- Domestic abuse is the new realm of concussion studies: “If a significant injury were to occur during puberty, it could fundamentally change the path to adulthood. Zieman also said some research has found that injuries sustained at different points in a woman’s menstrual cycle can alter symptoms and recovery time. Concussions can cause loss of consciousness, nausea, dizziness, memory loss, and long-term neurological problems that can cloud judgment and hinder speech…‘You can imagine what a trial looks like,’ he said. ‘If the assailant says she has a history of drinking and now she gets on the stand and it sounds like she’s drunk, the jury’s not going to listen to her,’ even though a brain injury caused the slurred speech”…Read more
- What #MeToo Means to Teenagers: “Girls, for example, are often taught to be modest and may feel flattered when boys tease them. Boys are more likely to be taught to hold in their feelings, and to be aggressive in the pursuit of a crush and push boundaries. This kind of gender stereotyping can become an indirect link to more problematic behaviors like sexual harassment, said Dr. Jeglic, and be harmful for kids of all ages and genders. If parents, teachers or other guardians suspect that children in their care are experiencing sexual harassment, bullying or abuse from their peers, she said, it’s important to validate their experience, listen to what they have to say and help them understand what happened”…Read more
- Why girls can be boyish but boys can't be girlish: “Girls have been told that they can do anything, be anything, and they largely can, without judgment. However -- and here's the catch -- that's true only if they are physically strong and career-oriented and eschew most of the traditional trappings of femininity. In short, they will gain respect if they act like boys. ‘It's about mobility. Girls who act like boys are moving up the social ladder. Boys who are acting like anything but masculine are moving down and risk losing their status,’ Kimmel said”…Read more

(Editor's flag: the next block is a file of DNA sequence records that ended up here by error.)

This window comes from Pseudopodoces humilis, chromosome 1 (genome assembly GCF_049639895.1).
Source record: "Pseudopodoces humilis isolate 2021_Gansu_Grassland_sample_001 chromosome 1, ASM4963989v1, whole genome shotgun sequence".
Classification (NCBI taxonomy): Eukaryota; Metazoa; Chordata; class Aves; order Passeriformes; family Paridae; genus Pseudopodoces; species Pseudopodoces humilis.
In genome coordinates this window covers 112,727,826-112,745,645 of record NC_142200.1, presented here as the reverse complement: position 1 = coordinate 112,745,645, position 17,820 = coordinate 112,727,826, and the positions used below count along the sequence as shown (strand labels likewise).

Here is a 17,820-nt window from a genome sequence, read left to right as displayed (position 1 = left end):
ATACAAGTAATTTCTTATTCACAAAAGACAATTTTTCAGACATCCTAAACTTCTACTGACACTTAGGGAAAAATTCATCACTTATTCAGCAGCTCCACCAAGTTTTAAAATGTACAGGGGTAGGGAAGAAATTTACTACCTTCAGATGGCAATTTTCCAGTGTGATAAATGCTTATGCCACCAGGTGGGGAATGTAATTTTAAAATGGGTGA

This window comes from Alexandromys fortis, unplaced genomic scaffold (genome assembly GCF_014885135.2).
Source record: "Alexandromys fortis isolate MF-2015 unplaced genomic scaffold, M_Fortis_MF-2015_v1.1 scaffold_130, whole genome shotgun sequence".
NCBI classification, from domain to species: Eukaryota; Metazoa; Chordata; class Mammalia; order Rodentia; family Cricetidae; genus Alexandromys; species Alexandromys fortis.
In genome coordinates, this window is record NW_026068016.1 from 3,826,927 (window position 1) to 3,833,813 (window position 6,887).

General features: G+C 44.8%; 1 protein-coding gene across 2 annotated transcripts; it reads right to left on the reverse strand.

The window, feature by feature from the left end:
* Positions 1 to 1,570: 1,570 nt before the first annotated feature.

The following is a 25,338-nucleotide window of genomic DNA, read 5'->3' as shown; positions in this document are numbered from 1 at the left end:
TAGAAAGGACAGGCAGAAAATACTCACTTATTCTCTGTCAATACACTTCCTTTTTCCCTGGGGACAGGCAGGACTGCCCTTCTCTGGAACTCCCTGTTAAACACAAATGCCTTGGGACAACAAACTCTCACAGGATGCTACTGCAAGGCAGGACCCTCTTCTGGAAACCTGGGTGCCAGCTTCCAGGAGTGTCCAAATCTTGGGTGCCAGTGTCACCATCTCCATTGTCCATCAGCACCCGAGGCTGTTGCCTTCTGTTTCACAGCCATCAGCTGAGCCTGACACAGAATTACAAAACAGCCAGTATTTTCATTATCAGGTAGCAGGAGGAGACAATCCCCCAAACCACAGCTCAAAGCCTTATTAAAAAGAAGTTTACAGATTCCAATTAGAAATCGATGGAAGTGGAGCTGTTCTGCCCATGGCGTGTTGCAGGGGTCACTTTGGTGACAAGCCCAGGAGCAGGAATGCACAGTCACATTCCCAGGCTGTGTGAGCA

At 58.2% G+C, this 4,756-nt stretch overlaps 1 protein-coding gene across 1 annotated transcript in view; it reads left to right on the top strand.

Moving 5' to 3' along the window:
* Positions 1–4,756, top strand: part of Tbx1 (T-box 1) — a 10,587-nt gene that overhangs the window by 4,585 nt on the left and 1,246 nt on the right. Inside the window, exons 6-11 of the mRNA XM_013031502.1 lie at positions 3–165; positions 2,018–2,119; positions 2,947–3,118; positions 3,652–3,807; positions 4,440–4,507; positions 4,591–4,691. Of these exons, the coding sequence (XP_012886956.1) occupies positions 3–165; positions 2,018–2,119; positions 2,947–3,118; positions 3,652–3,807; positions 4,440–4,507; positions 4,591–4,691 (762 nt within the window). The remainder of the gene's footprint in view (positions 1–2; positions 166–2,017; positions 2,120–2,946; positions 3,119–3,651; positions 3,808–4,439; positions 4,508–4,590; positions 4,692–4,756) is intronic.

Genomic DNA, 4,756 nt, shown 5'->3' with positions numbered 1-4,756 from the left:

- After a Suicide: A Toolkit for Schools, Second Edition: “After a Suicide: A Toolkit for Schools assists schools in implementing a coordinated response to the suicide death of a student. Originally developed in 2011, the second edition includes new information and tools that middle and high schools can use to help the school community cope and reduce suicide risk. The toolkit was developed in collaboration with the American Foundation for Suicide Prevention and in consultation with national experts, including school-based administrators and staff, clinicians, researchers, and crisis response professionals”…Learn more
- Parents Explain The Me Too Movement To Their Kids In Emotional Video: “The video, “Parents Explain #MeToo,” was published Monday and features three parents discussing the Me Too movement with their respective children”…Watch it here